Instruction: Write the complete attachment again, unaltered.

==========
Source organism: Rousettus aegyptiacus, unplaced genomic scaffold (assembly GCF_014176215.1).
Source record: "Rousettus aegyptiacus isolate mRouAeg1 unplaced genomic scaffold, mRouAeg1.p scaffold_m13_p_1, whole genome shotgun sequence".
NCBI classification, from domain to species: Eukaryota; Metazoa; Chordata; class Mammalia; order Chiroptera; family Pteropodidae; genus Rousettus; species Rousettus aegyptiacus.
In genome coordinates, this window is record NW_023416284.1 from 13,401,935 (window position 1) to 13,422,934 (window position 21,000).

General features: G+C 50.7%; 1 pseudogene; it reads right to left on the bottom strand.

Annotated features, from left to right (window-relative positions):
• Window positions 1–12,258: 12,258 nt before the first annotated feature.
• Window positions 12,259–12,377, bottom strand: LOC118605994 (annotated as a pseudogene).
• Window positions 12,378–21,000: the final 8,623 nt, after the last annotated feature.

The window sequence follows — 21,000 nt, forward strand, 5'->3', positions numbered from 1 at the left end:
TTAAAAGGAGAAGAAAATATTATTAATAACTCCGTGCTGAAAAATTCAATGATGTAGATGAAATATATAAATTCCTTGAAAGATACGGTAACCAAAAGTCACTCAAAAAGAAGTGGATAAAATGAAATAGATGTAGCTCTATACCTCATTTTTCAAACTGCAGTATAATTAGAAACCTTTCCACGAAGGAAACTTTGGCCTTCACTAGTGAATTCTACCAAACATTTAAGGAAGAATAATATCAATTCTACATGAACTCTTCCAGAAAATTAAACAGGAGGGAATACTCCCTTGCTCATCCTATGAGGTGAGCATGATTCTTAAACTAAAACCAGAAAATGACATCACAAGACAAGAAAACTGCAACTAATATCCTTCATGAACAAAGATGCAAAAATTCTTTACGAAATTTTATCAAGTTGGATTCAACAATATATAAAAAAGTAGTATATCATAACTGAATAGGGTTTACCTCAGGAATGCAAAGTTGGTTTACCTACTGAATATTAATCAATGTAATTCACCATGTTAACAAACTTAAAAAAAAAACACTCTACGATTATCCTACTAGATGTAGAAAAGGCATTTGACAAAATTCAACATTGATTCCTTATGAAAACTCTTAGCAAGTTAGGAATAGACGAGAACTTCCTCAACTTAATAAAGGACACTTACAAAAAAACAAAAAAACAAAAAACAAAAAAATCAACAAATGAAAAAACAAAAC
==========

Source organism: Rousettus aegyptiacus, unplaced genomic scaffold (assembly GCF_014176215.1).
Source record: "Rousettus aegyptiacus isolate mRouAeg1 unplaced genomic scaffold, mRouAeg1.p scaffold_m13_p_1, whole genome shotgun sequence".
NCBI classification, from domain to species: Eukaryota; Metazoa; Chordata; class Mammalia; order Chiroptera; family Pteropodidae; genus Rousettus; species Rousettus aegyptiacus.
In genome coordinates, this window is record NW_023416284.1 from 13,401,935 (window position 1) to 13,422,934 (window position 21,000).

General features: G+C 50.7%; 1 pseudogene; it reads right to left on the bottom strand.

Annotated features, from left to right (window-relative positions):
• Window positions 1–12,258: 12,258 nt before the first annotated feature.
• Window positions 12,259–12,377, bottom strand: LOC118605994 (annotated as a pseudogene).
• Window positions 12,378–21,000: the final 8,623 nt, after the last annotated feature.

The window sequence follows — 21,000 nt, forward strand, 5'->3', positions numbered from 1 at the left end:
TTAAAAGGAGAAGAAAATATTATTAATAACTCCGTGCTGAAAAATTCAATGATGTAGATGAAATATATAAATTCCTTGAAAGATACGGTAACCAAAAGTCACTCAAAAAGAAGTGGATAAAATGAAATAGATGTAGCTCTATACCTCATTTTTCAAACTGCAGTATAATTAGAAACCTTTCCACGAAGGAAACTTTGGCCTTCACTAGTGAATTCTACCAAACATTTAAGGAAGAATAATATCAATTCTACATGAACTCTTCCAGAAAATTAAACAGGAGGGAATACTCCCTTGCTCATCCTATGAGGTGAGCATGATTCTTAAACTAAAACCAGAAAATGACATCACAAGACAAGAAAACTGCAACTAATATCCTTCATGAACAAAGATGCAAAAATTCTTTACGAAATTTTATCAAGTTGGATTCAACAATATATAAAAAAGTAGTATATCATAACTGAATAGGGTTTACCTCAGGAATGCAAAGTTGGTTTACCTACTGAATATTAATCAATGTAATTCACCATGTTAACAAACTTAAAAAAAAAACACTCTACGATTATCCTACTAGATGTAGAAAAGGCATTTGACAAAATTCAACATTGATTCCTTATGAAAACTCTTAGCAAGTTAGGAATAGACGAGAACTTCCTCAACTTAATAAAGGACACTTACAAAAAAACAAAAAAACAAAAAACAAAAAAATCAACAAATGAAAAAACAAAAC